The drawn, split filaments exiting the pneumatic unit 30 can be directly deposited on a forming surface 34 in random fashion to form a nonwoven web 36. The nonwoven web is then bonded using a conventional bonding process suitable for spunbond webs, e.g., calender bonding process, point bonding process and ultrasonic bonding process, to impart strength properties and physical integrity in the web. Additionally, a through-air bonding process can be utilized. FIG. 2 further illustrates an exemplary bonding process--a pattern bonding process. The pattern bonding process employs at least two adjacently placed pattern bonding rolls 38, 40 for imparting bond points or regions at limited areas of the web by passing the web through the nip formed by the bonding rolls 38, 40. One or both of the roll pair may have a pattern of land areas and depressions on the surface and may be heated to an appropriate temperature.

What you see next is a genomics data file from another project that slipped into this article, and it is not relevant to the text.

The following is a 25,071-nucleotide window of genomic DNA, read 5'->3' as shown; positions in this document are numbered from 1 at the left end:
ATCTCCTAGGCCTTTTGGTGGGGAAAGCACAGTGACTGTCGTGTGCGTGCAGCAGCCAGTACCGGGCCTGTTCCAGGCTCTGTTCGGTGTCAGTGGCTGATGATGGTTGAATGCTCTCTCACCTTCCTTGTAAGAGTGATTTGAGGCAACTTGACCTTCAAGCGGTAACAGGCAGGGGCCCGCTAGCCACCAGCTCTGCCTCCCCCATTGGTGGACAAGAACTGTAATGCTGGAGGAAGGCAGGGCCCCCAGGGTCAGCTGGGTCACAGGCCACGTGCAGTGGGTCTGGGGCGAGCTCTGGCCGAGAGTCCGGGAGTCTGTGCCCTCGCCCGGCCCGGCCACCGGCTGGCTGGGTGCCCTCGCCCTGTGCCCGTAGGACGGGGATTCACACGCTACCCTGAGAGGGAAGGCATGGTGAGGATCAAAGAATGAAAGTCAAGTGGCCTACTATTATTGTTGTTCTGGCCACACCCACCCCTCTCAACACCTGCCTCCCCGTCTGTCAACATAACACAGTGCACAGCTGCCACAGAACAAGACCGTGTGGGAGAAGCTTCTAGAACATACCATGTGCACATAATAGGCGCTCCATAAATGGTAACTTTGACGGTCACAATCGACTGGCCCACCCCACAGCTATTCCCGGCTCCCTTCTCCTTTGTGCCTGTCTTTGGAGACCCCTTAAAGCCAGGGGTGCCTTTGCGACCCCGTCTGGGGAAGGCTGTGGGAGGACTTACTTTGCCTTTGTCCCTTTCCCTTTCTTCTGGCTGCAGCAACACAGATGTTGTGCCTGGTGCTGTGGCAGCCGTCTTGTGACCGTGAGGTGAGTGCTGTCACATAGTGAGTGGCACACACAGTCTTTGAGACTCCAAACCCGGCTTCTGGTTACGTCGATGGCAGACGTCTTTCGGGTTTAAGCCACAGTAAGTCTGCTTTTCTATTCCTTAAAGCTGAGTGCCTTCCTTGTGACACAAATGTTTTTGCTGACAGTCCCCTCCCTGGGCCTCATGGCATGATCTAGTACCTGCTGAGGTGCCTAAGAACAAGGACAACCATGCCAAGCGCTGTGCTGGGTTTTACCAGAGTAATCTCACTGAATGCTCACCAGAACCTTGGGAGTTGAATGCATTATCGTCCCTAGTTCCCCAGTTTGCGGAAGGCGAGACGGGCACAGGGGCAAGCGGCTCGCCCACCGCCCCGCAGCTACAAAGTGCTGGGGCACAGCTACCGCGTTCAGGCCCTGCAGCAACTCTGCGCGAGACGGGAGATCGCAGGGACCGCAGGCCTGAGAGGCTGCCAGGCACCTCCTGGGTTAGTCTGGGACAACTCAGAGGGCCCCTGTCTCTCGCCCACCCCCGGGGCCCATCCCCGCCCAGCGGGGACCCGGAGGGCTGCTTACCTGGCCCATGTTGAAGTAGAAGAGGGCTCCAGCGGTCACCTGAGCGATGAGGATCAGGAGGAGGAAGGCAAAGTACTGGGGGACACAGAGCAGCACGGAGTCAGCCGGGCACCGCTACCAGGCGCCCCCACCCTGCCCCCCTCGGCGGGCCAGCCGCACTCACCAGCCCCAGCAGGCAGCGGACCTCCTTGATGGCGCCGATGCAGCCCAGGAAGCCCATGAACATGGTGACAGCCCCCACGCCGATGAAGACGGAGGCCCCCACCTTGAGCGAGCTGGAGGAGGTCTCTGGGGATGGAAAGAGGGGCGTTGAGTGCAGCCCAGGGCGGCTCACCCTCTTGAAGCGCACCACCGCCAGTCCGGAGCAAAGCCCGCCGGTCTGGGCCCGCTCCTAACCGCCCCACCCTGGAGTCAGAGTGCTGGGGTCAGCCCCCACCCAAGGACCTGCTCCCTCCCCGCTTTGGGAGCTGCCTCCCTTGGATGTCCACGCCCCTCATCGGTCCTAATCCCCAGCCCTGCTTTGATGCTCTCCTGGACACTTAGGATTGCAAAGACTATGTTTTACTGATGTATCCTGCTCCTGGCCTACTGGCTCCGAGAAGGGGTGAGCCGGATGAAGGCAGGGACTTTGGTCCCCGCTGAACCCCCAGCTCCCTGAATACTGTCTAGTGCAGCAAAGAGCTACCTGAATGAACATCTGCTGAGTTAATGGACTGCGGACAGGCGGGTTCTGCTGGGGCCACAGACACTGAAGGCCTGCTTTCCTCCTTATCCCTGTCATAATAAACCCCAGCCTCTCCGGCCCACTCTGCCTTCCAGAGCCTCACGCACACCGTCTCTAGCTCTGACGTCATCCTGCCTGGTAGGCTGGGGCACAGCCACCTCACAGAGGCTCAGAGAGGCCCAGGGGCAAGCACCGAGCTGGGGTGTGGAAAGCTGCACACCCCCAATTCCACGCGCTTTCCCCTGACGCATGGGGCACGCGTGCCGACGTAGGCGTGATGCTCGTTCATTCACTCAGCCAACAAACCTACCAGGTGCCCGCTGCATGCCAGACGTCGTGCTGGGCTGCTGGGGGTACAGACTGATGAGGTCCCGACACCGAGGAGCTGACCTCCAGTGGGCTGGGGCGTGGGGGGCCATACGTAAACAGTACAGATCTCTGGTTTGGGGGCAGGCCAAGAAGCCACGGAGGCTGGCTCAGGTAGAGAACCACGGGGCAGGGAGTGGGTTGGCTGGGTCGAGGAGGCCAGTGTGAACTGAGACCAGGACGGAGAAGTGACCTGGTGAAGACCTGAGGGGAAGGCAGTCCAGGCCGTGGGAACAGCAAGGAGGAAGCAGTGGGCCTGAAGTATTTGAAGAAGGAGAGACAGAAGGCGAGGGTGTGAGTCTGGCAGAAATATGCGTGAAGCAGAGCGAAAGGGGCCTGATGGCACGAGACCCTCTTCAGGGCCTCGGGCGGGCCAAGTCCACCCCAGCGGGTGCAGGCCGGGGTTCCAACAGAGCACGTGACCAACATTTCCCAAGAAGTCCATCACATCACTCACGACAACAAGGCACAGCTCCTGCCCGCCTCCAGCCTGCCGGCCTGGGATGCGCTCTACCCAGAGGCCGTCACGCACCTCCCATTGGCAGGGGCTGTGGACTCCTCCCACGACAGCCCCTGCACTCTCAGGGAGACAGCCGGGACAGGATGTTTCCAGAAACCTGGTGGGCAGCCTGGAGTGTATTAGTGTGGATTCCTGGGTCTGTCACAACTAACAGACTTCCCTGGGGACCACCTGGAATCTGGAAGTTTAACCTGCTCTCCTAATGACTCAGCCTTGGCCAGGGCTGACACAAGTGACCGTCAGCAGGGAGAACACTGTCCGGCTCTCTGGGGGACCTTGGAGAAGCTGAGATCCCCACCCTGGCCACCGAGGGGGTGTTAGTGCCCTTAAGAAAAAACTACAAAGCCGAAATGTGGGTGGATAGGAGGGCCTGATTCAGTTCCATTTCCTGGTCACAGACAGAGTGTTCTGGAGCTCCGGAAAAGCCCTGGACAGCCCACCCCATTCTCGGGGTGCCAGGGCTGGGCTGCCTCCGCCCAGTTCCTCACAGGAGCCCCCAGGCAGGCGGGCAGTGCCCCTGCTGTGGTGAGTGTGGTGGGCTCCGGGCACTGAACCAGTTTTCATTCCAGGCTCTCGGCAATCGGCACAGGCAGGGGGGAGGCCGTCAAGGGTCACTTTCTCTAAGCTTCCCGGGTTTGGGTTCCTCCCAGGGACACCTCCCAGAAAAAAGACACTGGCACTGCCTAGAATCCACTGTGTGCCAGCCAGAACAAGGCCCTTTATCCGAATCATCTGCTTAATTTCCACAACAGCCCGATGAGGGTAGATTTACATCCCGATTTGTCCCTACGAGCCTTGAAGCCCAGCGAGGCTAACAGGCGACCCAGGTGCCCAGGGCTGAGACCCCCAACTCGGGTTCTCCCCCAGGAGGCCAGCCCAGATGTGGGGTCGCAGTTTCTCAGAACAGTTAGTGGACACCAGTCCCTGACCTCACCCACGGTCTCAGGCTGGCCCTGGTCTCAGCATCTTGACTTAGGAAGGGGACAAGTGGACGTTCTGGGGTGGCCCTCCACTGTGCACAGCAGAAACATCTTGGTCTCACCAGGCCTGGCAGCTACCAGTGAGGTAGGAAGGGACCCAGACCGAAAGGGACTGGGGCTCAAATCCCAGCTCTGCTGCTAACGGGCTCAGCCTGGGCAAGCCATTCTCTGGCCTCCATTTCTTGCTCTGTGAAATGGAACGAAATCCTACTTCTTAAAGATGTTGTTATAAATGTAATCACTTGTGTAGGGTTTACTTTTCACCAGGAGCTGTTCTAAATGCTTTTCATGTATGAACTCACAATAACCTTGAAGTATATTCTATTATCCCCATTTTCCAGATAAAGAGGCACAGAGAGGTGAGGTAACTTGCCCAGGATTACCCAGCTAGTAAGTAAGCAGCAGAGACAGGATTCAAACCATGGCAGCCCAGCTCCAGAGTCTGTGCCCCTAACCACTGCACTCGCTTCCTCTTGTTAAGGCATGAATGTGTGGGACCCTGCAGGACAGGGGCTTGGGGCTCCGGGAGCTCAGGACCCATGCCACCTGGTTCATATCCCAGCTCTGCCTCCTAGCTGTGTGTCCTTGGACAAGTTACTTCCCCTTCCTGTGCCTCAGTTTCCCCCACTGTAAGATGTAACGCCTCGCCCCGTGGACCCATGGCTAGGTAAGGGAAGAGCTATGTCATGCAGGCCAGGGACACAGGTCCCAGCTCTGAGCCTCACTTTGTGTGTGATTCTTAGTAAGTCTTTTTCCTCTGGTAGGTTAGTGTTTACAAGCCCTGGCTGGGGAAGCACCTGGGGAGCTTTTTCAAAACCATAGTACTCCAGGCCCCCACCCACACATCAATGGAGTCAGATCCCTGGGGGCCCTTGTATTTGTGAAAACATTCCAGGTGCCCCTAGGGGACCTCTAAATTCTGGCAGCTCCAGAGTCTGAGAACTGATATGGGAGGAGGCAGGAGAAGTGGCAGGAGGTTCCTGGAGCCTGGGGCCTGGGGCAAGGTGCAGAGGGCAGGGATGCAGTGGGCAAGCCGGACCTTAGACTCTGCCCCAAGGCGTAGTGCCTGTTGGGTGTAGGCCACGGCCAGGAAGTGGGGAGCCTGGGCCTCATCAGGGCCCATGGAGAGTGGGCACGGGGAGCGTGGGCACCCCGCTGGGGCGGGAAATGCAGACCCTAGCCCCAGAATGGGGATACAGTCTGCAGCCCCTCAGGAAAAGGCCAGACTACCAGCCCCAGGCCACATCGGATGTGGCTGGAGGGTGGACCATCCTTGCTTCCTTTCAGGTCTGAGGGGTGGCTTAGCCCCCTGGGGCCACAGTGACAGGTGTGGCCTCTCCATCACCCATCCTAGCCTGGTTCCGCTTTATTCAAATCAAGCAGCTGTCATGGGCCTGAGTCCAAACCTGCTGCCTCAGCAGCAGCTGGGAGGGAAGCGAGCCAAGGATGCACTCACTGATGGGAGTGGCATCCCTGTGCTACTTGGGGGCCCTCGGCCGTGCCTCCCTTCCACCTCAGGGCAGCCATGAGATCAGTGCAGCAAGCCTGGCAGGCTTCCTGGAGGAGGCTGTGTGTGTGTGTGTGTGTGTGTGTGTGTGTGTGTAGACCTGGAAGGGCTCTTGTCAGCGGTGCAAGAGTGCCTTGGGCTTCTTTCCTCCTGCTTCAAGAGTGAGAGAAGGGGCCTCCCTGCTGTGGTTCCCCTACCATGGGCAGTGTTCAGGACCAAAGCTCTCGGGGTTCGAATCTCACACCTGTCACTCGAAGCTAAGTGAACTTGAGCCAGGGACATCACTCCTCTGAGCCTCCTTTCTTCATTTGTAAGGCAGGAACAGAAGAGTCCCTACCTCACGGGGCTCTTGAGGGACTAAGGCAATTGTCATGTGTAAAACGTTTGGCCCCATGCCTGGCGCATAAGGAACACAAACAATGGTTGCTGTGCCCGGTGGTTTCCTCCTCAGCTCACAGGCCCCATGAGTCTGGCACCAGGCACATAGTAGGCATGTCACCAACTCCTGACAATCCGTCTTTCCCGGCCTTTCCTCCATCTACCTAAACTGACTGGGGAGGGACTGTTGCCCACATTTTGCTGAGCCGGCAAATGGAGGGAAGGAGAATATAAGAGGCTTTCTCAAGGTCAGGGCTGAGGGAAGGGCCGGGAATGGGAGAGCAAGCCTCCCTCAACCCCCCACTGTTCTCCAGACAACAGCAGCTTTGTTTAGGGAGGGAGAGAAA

The bonding roll temperature and the nip pressure are selected so as to effect bonded regions without having undesirable accompanying side effects such as excessive shrinkage and web degradation. Although appropriate roll temperatures and nip pressures are generally influenced by parameters such as web speed, web basis weight, fiber characteristics, component polymers and the like, the roll temperature desirably is in the range between the softening point and the crystalline melting point of the lowest melting component polymer. For example, desirable settings for bonding a fiber web that contains split polypropylene fibers, e.g., a web of polypropylene and polyamide split fibers, are a roll temperature in the range of about 125° C. and about 160° C. and a pin pressure on the fabric in the range of about 350 kg/cm and about 3,500 kg/cm2. Other exemplary bonding processes suitable for the present split fiber web are through-air bonding processes if the conjugate filaments are produced from component compositions having different melting points. A typical through-air bonding process applies a flow of heated air onto the split fiber web to raise the temperature of the web to a level higher than the melting point of the lowest melting polymer of the web but below the melting point of the highest melting polymer of the web. A through-air bonding process may be employed so as not to apply any significant compacting pressure and, thus, is highly suitable for producing a lofty bonded fabric particularly if the fibers are crimped. As another embodiment of the invention, the pneumatic drawing unit of a spunbond process can also be used to impart crimps in the filaments in addition to drawing and splitting the filaments if the component polymers for the conjugate filaments are selected from polymers having different thermal shrinkage properties. When conjugate filaments are produced from polymers having different shrinkage properties, they form latent crimpability. The latent crimpability can be activated by utilizing heated drawing air or steam in the pneumatic drawing unit. The appropriate temperature of drawing air will vary depending on the selected component polymers. In general, a higher temperature produces a higher level of crimp, provided that the fluid temperature is not so high as to melt the component polymers. U.S. Pat. No. 5,382,400 to Pike et al. discloses a suitable process for producing conjugate fibers and webs produced therefrom, which patent is herein incorporated in its entirety by reference.